The recent horrific displays of brutality in the murders of Black men and women—George Floyd in Minneapolis, Breonna Taylor in Louisville, Ahmaud Arbery in Georgia, and the list goes on—have battered our collective conscience and struck at the heart of our nation’s professed values. These tragic acts of violence, exacerbated by the televised response to peaceful protests, are exacting a huge emotional and psychological toll on our community, especially for our campus’s Black community and communities of color.
As the chancellor stated earlier this week, we still have much work to do to build a university that not only supports our students, faculty and staff, but one that works actively to recognize and end the scourge of racism. To do so, we must commit to honest personal and collective introspection in order to live up to our stated ideals of becoming anti-racist, individually and as a university community. We must commit to doing that work, resolutely and definitively, so that we may finally and fully extend the benefits of the university’s public mission to all in our community and to all the communities we serve. We do this because it is part of our public mission and because it is the right thing to do.
That work begins first with individual and collective commitment: standing together to actively reject the racism that plagues our nation and our own community. That means educating ourselves, challenging racism when we see it and hear it, and more than that, working to remove institutional barriers to the success of students, faculty and staff of color in our community.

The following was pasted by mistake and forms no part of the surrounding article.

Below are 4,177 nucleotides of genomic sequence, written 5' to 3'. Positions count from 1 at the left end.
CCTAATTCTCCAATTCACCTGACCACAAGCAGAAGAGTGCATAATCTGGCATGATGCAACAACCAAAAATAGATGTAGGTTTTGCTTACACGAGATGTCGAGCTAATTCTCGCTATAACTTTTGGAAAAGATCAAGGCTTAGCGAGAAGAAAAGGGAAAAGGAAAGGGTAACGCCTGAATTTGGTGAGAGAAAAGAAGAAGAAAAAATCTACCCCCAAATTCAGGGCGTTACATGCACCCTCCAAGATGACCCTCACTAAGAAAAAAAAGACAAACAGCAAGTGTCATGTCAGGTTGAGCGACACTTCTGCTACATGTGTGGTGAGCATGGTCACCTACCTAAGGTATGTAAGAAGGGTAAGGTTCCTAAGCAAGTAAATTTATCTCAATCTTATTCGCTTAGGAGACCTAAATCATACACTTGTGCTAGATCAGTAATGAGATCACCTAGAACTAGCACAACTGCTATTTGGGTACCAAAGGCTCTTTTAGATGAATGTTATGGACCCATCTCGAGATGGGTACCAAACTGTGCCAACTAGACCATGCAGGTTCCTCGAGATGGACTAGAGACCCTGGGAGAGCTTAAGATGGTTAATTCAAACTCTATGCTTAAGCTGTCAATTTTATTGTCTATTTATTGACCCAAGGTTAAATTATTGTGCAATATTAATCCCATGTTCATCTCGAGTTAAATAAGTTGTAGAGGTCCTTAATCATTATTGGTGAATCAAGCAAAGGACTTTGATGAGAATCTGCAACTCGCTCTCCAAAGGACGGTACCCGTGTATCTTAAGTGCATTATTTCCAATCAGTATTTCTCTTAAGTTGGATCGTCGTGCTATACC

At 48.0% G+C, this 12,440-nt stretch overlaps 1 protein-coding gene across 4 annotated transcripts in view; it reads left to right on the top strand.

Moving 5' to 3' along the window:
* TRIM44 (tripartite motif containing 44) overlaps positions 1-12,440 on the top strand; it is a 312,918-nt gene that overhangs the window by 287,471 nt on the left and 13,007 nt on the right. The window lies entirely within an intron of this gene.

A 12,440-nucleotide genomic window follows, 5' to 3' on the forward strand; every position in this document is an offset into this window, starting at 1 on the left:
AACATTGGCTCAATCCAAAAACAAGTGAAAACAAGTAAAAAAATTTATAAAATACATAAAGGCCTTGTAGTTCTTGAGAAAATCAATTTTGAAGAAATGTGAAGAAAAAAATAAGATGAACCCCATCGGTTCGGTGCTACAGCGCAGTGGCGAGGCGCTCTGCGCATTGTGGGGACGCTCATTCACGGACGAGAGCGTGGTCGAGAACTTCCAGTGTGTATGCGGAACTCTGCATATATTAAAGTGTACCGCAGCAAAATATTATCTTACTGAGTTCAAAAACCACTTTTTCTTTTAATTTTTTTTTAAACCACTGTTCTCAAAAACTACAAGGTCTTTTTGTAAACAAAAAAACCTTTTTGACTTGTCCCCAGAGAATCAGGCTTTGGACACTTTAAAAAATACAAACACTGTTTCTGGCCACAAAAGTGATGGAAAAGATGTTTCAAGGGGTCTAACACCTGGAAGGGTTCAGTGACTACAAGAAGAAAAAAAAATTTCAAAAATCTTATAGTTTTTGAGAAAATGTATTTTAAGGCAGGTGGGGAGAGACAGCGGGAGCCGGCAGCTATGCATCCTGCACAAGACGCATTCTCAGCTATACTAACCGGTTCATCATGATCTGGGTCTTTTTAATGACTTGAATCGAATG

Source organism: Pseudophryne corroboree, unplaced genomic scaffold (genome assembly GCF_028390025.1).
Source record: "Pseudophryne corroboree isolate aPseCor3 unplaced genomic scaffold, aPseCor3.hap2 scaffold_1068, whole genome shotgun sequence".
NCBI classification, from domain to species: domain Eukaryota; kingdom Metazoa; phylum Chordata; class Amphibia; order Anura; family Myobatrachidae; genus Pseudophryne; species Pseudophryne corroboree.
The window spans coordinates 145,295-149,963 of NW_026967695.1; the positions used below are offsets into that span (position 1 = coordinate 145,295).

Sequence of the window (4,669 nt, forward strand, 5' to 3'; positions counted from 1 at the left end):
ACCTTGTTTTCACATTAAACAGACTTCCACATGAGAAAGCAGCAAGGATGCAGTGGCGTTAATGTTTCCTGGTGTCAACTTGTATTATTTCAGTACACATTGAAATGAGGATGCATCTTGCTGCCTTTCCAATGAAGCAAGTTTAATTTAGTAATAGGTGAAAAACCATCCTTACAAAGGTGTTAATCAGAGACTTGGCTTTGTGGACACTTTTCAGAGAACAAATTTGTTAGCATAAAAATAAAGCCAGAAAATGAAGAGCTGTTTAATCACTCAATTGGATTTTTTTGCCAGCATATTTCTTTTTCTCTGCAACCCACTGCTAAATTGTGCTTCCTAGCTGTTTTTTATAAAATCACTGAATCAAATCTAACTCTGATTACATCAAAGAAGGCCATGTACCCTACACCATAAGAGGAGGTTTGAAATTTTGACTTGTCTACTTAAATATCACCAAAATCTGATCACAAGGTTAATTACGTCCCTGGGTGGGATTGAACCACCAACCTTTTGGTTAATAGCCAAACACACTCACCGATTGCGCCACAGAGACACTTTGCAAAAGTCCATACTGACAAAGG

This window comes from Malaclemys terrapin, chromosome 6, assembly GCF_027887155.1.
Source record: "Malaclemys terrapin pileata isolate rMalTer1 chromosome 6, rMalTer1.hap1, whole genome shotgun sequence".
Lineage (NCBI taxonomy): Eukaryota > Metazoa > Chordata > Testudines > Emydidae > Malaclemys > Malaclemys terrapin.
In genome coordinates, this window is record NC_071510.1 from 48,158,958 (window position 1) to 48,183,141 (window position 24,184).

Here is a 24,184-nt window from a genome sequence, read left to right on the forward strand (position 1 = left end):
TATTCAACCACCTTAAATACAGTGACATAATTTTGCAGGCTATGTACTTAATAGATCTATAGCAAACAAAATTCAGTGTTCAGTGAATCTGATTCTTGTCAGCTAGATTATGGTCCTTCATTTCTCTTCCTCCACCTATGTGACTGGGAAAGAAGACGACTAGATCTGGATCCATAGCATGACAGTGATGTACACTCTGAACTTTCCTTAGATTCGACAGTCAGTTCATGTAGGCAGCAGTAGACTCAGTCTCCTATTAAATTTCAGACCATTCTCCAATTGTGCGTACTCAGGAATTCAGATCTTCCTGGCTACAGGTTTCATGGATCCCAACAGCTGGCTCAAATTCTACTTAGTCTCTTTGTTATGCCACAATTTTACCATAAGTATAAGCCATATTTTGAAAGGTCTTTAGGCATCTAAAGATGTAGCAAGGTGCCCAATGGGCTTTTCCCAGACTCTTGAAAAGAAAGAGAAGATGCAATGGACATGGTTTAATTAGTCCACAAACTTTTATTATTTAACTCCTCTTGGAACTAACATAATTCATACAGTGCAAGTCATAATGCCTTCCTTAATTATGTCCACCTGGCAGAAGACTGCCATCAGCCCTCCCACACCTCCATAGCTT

It continues with more internally focused work. Like all of you, I am frustrated and deeply saddened by our collective inability to achieve a society and a campus community that truly exhibits our aspirational ideals of equality and opportunity for all. We’ve been unwilling and unable to implement far-reaching changes despite the good work of individuals, offices, units and committees. We’ve changed around the edges in some important ways, but in the main, we’ve not changed the core of the experience of our students, faculty and staff. That must change. Now.
I’m committed to working with all of you to achieve change. That’s going to mean we re-examine how we mentor and teach students; how we hire and promote faculty; how we convey our community values to prospective students, staff and faculty, and then set expectations for living those values; how we select academic leaders and create expectations for them; how we develop and offer our curriculum; and how we provide training to help faculty, staff and students better understand and support diversity, equity and inclusive excellence.
In the coming weeks, I will be coming to the faculty and academic community with actions across the spectrum of needs I listed above, and more. We will forge these new paths together, and be assured: I will not allow them to be slowed by inaction, endless discussion, fears of change or fears of loss of power, prestige and reputation by individuals or academic units.
I know I am not an expert on issues of race and racism. I know I have much to learn and I will do my part in continuing to educate myself. I also know that as provost, I am in a unique position to help reinvigorate our campus’s commitment to anti-racism, to make systemic changes and, perhaps most importantly, to see and hear our students, faculty and staff of color.
Russell Moore, Provost
University of Colorado Boulder